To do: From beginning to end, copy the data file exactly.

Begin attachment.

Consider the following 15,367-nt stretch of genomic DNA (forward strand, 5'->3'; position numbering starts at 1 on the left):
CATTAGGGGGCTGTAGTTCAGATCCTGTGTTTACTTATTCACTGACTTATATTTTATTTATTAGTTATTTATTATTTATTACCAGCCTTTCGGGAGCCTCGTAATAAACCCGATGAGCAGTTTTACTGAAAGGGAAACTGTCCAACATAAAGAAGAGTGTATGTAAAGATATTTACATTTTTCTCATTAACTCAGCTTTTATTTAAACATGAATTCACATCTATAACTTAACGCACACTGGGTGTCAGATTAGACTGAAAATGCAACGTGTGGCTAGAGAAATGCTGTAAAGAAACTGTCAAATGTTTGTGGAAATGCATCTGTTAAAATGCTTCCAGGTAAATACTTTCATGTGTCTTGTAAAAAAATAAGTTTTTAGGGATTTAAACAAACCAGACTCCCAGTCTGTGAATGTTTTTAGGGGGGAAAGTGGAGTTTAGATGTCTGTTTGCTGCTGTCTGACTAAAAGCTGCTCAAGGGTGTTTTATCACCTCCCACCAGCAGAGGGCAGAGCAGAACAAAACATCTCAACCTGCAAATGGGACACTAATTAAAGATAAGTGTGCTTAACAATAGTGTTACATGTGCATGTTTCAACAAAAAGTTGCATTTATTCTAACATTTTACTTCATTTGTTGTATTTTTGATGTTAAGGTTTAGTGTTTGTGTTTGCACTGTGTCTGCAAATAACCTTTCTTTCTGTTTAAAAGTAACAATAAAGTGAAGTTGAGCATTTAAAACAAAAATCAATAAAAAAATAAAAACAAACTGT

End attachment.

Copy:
Consider the following 15,367-nt stretch of genomic DNA (forward strand, 5'->3'; position numbering starts at 1 on the left):
CATTAGGGGGCTGTAGTTCAGATCCTGTGTTTACTTATTCACTGACTTATATTTTATTTATTAGTTATTTATTATTTATTACCAGCCTTTCGGGAGCCTCGTAATAAACCCGATGAGCAGTTTTACTGAAAGGGAAACTGTCCAACATAAAGAAGAGTGTATGTAAAGATATTTACATTTTTCTCATTAACTCAGCTTTTATTTAAACATGAATTCACATCTATAACTTAACGCACACTGGGTGTCAGATTAGACTGAAAATGCAACGTGTGGCTAGAGAAATGCTGTAAAGAAACTGTCAAATGTTTGTGGAAATGCATCTGTTAAAATGCTTCCAGGTAAATACTTTCATGTGTCTTGTAAAAAAATAAGTTTTTAGGGATTTAAACAAACCAGACTCCCAGTCTGTGAATGTTTTTAGGGGGGAAAGTGGAGTTTAGATGTCTGTTTGCTGCTGTCTGACTAAAAGCTGCTCAAGGGTGTTTTATCACCTCCCACCAGCAGAGGGCAGAGCAGAACAAAACATCTCAACCTGCAAATGGGACACTAATTAAAGATAAGTGTGCTTAACAATAGTGTTACATGTGCATGTTTCAACAAAAAGTTGCATTTATTCTAACATTTTACTTCATTTGTTGTATTTTTGATGTTAAGGTTTAGTGTTTGTGTTTGCACTGTGTCTGCAAATAACCTTTCTTTCTGTTTAAAAGTAACAATAAAGTGAAGTTGAGCATTTAAAACAAAAATCAATAAAAAAATAAAAACAAACTGT